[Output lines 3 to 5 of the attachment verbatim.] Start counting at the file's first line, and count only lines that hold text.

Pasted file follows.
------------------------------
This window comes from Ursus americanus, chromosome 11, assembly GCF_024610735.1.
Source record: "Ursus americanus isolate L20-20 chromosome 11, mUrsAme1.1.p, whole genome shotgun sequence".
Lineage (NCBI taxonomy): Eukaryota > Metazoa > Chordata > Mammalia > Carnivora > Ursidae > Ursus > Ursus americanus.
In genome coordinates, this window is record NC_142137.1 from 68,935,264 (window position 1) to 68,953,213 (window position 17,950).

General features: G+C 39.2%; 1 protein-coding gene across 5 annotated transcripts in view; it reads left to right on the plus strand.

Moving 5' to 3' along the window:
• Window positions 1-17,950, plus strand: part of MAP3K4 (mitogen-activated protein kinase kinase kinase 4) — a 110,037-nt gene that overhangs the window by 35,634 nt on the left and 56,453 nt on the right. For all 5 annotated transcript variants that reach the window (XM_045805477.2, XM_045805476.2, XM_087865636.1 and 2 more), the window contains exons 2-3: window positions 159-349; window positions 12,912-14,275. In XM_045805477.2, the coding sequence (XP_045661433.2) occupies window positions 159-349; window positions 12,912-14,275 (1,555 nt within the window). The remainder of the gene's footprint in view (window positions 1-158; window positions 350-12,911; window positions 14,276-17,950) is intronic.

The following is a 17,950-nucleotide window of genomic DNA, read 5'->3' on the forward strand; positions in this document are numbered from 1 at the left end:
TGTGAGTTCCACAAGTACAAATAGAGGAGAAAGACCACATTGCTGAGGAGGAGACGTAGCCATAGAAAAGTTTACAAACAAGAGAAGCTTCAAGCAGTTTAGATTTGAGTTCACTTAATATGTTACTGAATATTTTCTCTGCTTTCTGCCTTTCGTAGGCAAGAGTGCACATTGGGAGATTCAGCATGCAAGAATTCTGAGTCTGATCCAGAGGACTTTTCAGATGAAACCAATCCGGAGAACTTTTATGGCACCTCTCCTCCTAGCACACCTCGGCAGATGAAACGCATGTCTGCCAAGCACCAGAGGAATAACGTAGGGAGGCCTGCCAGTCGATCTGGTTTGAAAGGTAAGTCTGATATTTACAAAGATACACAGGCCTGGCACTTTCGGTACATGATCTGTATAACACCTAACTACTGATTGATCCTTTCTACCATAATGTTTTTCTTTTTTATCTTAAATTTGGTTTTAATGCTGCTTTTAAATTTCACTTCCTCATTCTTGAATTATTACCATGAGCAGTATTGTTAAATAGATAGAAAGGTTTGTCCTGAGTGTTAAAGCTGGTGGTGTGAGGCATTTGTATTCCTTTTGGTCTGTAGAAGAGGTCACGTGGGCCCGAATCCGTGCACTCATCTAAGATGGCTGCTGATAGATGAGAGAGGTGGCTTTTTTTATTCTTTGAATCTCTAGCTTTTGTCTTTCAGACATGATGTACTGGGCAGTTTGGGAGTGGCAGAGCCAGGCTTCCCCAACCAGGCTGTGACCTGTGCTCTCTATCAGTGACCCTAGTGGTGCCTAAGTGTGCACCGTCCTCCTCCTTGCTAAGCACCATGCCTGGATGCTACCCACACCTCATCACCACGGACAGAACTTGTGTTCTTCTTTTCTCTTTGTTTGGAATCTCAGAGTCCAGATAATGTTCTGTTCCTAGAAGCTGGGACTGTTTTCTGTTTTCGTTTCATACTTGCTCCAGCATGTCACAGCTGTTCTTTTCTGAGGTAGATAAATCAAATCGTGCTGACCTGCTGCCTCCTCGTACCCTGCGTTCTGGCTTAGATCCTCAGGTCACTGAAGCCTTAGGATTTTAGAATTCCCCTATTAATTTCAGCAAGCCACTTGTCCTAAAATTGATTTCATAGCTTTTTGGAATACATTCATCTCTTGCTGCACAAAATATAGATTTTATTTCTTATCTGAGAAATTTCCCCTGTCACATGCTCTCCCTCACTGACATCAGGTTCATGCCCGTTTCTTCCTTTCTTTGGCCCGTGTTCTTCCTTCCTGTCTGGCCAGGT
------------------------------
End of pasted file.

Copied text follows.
Lineage (NCBI taxonomy): Eukaryota > Metazoa > Chordata > Mammalia > Carnivora > Ursidae > Ursus > Ursus americanus.
In genome coordinates, this window is record NC_142137.1 from 68,935,264 (window position 1) to 68,953,213 (window position 17,950).

General features: G+C 39.2%; 1 protein-coding gene across 5 annotated transcripts in view; it reads left to right on the plus strand.